The Impact of Interest Rate Changes Made By the Federal Reserve
As we witnessed back in 2008, when the great recession unfolded, and the Federal Reserve stepped in; when the economy starts to struggle, the Federal Reserve will step in and cut interest rates. Similarly, when the economy is doing well, they step in and raise taxes.
The logic behind them getting involved in this way, and the theoretical explanation is, that by reducing rates, it lowers the cost of borrowing money. With the money that people are now able to afford to borrow, they hire people, they increase production and generally inject that money back into the economy. In reserve, when the economy is booming, this logic will work in reverse.
When interest rates change, there are significant impacts on the ways in which people and companies get access to credit in order to help them pay their bills or make purchases. It can even impact life insurance coverage too.
Is Now the Right Time to Refinance My Mortgage?
Looking back to the original question asked in this post, is it the right time to look at refinancing? Or, is it wise to hold-off, and sit things out in the hope of a better deal in the future?
Let’s take a quick look at the facts.
Most recently, the U.S has seen one of the lowest mortgage rates of all time, at 3.29%. While this rate has lifted as the month of March has progressed, it has largely been due to the fact that lenders were inundated with applications for refinancing. Applications for refinancing soared by approximately 225% and lenders needed to implement certain measures that have allowed them to clear the backlog of applications. It is thought that this will take approximately 90 days.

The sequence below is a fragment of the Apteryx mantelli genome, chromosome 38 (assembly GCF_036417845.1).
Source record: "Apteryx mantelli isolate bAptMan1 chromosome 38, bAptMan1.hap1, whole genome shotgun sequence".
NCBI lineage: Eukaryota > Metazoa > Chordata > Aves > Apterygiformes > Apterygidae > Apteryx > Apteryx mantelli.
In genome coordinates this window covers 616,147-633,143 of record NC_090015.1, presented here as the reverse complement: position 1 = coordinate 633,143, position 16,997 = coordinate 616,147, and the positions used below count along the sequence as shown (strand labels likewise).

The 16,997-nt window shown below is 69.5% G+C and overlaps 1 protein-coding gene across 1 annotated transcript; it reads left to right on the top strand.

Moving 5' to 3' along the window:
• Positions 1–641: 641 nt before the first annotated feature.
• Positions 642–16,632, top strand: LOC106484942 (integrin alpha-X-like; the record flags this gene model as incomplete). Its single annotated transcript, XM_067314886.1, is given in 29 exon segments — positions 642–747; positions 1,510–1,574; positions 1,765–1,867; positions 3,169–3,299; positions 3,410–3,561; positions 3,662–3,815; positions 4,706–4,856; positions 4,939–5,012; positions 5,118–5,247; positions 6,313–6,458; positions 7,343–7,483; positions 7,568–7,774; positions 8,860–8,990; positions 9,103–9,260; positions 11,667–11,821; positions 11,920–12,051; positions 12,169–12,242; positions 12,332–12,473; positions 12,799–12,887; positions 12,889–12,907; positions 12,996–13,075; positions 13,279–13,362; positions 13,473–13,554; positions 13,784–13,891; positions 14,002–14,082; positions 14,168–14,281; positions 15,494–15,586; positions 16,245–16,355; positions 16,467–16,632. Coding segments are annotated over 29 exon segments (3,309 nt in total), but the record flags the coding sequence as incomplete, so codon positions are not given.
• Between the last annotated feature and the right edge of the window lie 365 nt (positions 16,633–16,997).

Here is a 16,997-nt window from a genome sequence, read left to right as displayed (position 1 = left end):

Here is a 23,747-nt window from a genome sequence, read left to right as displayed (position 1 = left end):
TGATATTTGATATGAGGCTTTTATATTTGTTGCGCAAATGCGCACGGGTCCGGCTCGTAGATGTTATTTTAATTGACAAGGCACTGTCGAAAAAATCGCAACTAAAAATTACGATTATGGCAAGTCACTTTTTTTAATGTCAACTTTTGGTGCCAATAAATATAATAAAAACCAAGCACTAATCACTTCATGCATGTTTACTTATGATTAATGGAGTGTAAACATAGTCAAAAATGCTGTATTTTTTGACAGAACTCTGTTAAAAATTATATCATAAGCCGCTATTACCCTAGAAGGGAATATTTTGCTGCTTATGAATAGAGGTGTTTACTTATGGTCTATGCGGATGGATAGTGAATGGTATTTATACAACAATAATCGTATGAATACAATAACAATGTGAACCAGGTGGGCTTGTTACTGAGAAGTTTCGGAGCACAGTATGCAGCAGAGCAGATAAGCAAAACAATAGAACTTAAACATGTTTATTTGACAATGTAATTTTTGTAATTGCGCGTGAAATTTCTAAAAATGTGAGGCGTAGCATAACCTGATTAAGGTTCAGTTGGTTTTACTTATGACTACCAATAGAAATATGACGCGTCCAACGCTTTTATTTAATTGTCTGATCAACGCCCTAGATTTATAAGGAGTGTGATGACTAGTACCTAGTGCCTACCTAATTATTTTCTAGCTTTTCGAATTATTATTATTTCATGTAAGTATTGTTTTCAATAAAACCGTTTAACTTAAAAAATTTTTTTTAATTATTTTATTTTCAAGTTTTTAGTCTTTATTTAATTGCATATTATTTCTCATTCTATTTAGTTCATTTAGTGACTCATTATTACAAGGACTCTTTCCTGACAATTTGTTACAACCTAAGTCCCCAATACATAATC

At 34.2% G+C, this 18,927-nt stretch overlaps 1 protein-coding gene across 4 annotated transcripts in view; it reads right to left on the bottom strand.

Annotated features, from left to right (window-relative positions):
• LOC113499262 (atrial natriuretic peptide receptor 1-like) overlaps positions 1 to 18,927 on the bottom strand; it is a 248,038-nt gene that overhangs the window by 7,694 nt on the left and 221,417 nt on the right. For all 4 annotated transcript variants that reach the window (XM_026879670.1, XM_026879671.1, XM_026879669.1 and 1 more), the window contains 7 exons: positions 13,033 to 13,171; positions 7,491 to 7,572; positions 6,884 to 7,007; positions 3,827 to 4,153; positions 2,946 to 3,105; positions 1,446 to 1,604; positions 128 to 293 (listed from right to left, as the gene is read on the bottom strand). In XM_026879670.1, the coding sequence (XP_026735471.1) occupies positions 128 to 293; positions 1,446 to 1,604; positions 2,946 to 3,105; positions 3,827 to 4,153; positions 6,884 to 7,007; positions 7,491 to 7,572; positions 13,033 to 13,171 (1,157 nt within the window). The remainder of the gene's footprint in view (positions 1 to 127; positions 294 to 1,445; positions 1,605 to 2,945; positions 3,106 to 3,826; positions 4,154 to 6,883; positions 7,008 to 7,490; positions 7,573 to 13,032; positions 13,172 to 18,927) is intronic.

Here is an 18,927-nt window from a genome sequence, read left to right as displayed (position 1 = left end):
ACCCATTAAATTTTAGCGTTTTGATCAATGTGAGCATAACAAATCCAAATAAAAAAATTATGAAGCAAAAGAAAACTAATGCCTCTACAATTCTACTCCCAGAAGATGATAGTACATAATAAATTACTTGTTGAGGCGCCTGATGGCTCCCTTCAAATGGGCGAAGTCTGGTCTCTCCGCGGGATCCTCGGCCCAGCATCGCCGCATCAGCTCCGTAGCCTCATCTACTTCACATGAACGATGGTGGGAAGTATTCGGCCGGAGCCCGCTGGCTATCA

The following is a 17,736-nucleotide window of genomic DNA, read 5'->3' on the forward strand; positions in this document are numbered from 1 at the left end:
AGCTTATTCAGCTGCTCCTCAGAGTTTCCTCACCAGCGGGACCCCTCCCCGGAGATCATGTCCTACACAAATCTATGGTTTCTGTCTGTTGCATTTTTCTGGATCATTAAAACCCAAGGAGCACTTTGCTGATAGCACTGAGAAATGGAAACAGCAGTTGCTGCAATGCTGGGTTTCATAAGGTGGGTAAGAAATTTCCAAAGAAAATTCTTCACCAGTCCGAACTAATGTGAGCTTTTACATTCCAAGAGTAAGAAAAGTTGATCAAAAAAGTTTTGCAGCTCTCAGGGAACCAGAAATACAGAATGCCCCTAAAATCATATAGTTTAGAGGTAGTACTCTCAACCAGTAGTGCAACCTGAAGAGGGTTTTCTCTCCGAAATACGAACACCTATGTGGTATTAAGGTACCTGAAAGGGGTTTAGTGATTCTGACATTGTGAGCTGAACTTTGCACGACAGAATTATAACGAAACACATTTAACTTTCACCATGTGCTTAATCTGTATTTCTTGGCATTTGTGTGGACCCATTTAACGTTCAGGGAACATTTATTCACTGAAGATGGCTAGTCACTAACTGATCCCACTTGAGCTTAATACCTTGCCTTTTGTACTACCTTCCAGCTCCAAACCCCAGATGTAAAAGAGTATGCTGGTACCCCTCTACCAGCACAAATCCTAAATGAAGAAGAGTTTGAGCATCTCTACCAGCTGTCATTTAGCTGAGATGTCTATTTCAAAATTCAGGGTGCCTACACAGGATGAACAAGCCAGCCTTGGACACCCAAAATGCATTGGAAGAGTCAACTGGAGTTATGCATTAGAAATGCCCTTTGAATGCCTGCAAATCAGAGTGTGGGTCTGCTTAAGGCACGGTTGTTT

When the lenders have cleared their backlog, they are going to become competitive once more. It is also thought that the Federal Reserve has not yet finished with their efforts of quantitative easing just yet either.
According to expert opinion, many believe that lower mortgage rates are imminent. Due to many moving parts, there can be no guarantee; however, it is expected that when the lower rates are released, there will be a surge in applications, as was the case at the start of March when 3.29% was being offered.
At this point, nobody knows whether or not the lower mortgage rates will be above the 3.29% barrier, or if the rates will decrease to a level below this. However, in terms of getting ready to refinance, you can certainly put things in place, in anticipation of the next period of reduced mortgage rates.
Practically speaking, if you want to lock down a refinancing agreement when these expected lower rates return, there are a few things you can do in order to help secure the deal. The first is to get your application to refinance in with a lender now. Then, make sure you keep your file active with your lender, as you’ll need to float it until the right opportunity is presented. Be ready to submit any asset or income documentation, but don’t pay for your appraisal until such a point you decide you want to lock—in a specific mortgage rate and go ahead with the deal.